City Hall tax rise 'to pay for Metropolitan Police'
The Greater London Authority's share of council tax precepts will rise to meet a funding shortfall in the police budget, the mayor Sadiq Kahn has said.
He said he has to raise the precept by 1.99% to fund what he says is a £17.4 gap imposed by the government.
This proposed increase would see the mayor's share of council tax bills rise to £280.02 in 2017, from £276 in 2016 for an average Band D property.
Mr Khan said he was committed to a target of 32,000 officers for London.
The government has been contacted for a response.
The Met said it currently had 31,200 officers but the mayor said "it will get increasingly difficult to defend police numbers in the face of such significant government cuts and the previous mayor's reckless decision to cut the police precept last year".
He added government funding decisions meant the Met currently faced a total funding gap of £420m between 2017 and 2021. This is on top of the £600m already cut since 2013.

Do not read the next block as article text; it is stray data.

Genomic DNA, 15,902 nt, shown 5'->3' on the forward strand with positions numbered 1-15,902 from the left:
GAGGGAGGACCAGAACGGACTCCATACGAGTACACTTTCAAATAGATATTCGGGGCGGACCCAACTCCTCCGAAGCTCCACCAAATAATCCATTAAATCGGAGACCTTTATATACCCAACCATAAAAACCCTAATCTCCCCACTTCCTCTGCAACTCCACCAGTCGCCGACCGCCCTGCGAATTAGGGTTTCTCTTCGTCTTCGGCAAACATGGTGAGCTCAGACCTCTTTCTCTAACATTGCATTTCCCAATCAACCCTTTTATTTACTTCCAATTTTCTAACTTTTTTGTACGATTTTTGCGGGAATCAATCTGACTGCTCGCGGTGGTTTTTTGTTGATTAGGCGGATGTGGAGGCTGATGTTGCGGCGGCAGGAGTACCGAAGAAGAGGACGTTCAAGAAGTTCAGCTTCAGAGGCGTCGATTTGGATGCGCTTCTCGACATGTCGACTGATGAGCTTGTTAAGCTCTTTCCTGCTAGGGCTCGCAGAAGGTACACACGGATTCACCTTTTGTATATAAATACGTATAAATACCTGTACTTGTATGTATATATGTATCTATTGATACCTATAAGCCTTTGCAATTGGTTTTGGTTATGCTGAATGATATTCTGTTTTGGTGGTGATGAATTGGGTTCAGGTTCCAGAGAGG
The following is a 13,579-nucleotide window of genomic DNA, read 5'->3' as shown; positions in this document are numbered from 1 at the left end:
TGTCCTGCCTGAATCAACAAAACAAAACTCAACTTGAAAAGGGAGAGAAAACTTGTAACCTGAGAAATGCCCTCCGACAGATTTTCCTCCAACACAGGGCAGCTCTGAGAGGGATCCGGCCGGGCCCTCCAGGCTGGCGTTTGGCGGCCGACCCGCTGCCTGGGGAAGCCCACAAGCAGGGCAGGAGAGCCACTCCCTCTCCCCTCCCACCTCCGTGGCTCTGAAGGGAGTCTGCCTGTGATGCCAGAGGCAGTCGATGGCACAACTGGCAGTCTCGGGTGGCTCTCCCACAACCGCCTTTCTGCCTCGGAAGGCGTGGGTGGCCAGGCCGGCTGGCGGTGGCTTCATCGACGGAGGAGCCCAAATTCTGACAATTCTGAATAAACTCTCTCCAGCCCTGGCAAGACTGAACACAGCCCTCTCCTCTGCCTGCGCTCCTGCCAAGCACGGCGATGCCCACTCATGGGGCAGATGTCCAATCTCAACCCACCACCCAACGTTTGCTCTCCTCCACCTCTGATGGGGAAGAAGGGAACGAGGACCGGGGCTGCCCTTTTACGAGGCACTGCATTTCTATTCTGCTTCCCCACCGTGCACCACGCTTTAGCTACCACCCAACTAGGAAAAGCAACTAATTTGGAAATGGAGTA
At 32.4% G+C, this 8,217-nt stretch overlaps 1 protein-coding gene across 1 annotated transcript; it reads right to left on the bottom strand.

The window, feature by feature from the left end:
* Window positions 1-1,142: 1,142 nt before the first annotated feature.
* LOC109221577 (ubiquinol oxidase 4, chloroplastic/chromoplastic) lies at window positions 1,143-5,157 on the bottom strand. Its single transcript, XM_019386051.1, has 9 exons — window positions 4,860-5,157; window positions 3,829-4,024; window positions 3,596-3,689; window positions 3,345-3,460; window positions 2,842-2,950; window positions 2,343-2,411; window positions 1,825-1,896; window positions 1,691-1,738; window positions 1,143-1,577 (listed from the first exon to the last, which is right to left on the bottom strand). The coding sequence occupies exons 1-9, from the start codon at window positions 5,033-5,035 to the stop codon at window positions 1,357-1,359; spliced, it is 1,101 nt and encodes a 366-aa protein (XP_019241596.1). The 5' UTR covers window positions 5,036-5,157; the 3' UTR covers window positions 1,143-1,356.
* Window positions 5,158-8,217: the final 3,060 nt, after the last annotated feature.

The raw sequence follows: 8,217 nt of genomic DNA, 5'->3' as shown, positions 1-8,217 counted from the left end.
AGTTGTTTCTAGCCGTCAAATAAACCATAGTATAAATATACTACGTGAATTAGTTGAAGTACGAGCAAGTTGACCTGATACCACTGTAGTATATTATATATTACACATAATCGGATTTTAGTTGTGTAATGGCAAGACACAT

"The government has made it clear that they expect us to increase council tax by 8p a week and, reluctantly, I am left with no choice but to do so, in order to protect our city from the threats we face," he said.
The precept increase, he said, would provide a total of £11.2m in additional funds for the Met in 2017-18.
The remainder of the mayor's share of council tax is spent on services such as the London Fire Brigade, transport and the GLA itself.
But Conservative London Assembly member, Steve O'Connell, called the rise an "absurd" attempt to blame former mayor Boris Johnson for Mr Khan's "inability to balance the books".
"Boris was able to reduce council tax over his eight years - a move supported by Sadiq's Labour colleagues - whilst maintaining police numbers," Mr O'Connell said.
"With his reckless spending announcements over the past seven months, this will likely be the first of many increases placed on the taxpayer.
"Londoners will end up paying for the mayor's multiple irresponsible and publicity-seeking commitments."